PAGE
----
The Effects of Discretionary Federal Spending on Parliamentary Election Results

By Evans, Thomas A. | Economic Inquiry, April 2006 | Go to article overview

The Effects of Discretionary Federal Spending on Parliamentary Election Results


Evans, Thomas A., Economic Inquiry


I. INTRODUCTION

Three compelling reasons to expect that discretionary federal spending will have a different impact on incumbent majority and opposition candidates in the Canadian parliamentary system of government are: only the prime minister and his appointed Cabinet may propose spending or taxing initiatives; the electorate only votes directly for their local Member of Parliament (MP); and, if the prime minister declares a vote-of-confidence all majority party MPs must vote with the prime minister or leave the party. These three characteristics, combined with the fact that the Opposition does not have enough votes to successfully prevent passage of legislation, make it very difficult for opposition MPs to influence discretionary spending. If the electorate is aware of this situation, majority party candidates, regardless of incumbency, stand to reap the electoral benefits of additional federal discretionary spending. Furthermore, opposition incumbents will lose votes as a consequence; if majority candidates receive additional votes, to some extent this must be at the expense of votes for opposition incumbents. The purpose of this paper is to empirically test these two hypothesis.

The idea that discretionary spending can be used to influence election outcomes verges on the trite. Mass media discussions are rife with accusations of pork barrel politics, this idea is implicitly contained the entire interest group theory of political decision making, and it is formally modeled in papers such as Weingast, Shepsle and Johnsen (1981). Despite the general agreement on the electoral motivations of discretionary spending, empirical findings have been relatively unsuccessful in documenting either important or significant effects of discretionary spending, or various other district level explanatory variables. Typical of this literature, Jacobson (1978) finds a negative and small effect of incumbent campaign spending, and Johannes and McAdams (1981) find no effect of case work on election outcomes.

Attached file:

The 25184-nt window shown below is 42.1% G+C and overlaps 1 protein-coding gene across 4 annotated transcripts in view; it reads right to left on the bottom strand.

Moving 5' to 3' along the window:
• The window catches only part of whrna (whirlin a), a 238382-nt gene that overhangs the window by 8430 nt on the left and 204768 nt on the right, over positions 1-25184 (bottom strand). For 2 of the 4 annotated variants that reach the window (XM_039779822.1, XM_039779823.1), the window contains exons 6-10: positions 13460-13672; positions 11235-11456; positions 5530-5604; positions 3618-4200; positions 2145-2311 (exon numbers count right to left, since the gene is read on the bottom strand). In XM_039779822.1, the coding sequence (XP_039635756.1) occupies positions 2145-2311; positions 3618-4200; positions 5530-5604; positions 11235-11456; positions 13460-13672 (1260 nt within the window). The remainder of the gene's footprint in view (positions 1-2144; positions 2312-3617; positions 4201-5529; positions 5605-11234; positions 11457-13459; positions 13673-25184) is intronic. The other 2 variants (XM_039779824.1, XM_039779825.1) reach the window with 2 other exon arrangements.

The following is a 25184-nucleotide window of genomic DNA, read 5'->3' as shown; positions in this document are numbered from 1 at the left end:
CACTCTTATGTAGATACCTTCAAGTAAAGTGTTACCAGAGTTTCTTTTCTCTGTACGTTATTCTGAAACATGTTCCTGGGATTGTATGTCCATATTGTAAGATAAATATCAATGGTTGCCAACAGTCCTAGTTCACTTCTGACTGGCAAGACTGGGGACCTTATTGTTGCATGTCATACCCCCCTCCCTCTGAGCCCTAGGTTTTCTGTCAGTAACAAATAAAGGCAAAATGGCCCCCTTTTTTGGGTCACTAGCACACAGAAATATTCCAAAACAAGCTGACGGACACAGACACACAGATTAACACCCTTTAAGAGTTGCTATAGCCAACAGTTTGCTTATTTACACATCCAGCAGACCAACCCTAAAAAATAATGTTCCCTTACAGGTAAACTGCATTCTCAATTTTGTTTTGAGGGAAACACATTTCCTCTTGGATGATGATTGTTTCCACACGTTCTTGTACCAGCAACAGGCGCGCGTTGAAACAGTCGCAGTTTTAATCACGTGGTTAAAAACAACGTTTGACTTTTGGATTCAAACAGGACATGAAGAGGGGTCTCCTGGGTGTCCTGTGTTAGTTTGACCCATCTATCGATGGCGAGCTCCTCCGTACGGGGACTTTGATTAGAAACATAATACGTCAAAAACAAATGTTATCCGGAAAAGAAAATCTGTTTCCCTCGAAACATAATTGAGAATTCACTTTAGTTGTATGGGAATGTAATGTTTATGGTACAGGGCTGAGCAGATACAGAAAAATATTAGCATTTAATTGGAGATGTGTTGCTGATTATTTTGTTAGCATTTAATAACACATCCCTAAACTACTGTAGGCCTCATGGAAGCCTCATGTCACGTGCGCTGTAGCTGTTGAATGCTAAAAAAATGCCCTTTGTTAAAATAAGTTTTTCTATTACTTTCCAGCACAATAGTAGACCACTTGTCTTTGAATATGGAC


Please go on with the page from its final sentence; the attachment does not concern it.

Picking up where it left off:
As explained by Fiorina (1981), Rivers and Fiorina (1989) and Stein and Bickers (1994), the presence of a simultaneous equation system has biased the empirical estimates. Since politicians are apt to shift resources towards those electoral districts where the election is expected to be closest, ordinary least squares will underestimate the true effect. Stein and Bickers demonstrate a negative correlation between the closeness of elections and the amount of pork barrel spending in Congressional races; in a more recent article, Case (2001) finds that federal block grants are negatively influenced by the expected closeness of the election in Albania. Despite the recognition of a simultaneity bias, attempts to overcome the problem have generally been unsuccessful. A notable exception is that of Levitt and Snyder (1997) who uses spending outside of a district but inside a state as an instrument for spending in the district. Levitt and Snyder find a positive and significant impact of discretionary spending on the share of the vote for incumbents in U.S. House elections.

This paper contributes to the discretionary spending and election literature in two ways. Using a newly created data set of Canadian federal spending at the electoral district level, the analysis of discretionary spending can be extended beyond the U.S. border and presidential system of government, to a parliamentary system. Additionally, the results contained herein provide a robustness check of Levitt and Snyder's methodology.

Using instruments similar to those proposed by Nagler and Leighley (1992) and Levitt and Snyder (1997), consistent estimates indicate that increases in federal government spending and national gross domestic product (GDP) per capita have positive and significant effects on the share of the vote received by majority incumbents, yet insignificant effects on opposition incumbents (The sign of the point estimates are negative). …

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